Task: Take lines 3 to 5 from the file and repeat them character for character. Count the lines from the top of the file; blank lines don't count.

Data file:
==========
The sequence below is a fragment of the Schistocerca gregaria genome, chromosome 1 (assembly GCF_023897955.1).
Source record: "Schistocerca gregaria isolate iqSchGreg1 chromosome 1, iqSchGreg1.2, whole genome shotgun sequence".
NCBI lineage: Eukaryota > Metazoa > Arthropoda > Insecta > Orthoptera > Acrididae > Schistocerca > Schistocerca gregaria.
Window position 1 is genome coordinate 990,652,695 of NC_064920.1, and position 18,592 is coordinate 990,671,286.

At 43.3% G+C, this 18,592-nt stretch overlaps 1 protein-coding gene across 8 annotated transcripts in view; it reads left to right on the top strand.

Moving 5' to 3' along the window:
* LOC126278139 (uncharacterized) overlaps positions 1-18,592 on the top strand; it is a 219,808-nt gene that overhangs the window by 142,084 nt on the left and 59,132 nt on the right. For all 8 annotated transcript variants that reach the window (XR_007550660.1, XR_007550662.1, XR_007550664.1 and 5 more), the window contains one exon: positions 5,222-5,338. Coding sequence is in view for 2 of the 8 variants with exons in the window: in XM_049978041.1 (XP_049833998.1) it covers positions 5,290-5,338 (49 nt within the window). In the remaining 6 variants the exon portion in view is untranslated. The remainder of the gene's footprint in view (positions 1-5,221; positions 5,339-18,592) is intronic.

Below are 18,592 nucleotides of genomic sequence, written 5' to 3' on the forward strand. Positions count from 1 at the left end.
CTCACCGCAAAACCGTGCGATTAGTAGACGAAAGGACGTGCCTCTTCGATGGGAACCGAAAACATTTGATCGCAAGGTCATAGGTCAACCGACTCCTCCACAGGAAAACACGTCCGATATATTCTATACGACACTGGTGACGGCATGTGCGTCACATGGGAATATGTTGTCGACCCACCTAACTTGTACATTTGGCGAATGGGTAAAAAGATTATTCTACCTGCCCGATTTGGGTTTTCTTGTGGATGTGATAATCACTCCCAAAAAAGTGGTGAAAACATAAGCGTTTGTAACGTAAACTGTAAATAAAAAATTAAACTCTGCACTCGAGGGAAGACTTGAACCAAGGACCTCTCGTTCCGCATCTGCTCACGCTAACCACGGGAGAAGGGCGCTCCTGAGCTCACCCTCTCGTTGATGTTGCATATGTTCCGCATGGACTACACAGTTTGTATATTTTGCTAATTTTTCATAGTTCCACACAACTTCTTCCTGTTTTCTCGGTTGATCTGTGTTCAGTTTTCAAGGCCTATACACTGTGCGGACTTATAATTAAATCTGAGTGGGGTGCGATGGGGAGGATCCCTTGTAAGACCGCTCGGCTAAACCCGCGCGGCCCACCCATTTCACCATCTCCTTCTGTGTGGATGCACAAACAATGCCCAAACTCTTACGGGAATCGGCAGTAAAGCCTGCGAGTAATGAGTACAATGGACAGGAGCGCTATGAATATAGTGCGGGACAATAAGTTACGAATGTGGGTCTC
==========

NCBI lineage: Eukaryota > Metazoa > Arthropoda > Insecta > Orthoptera > Acrididae > Schistocerca > Schistocerca gregaria.
Window position 1 is genome coordinate 990,652,695 of NC_064920.1, and position 18,592 is coordinate 990,671,286.

At 43.3% G+C, this 18,592-nt stretch overlaps 1 protein-coding gene across 8 annotated transcripts in view; it reads left to right on the top strand.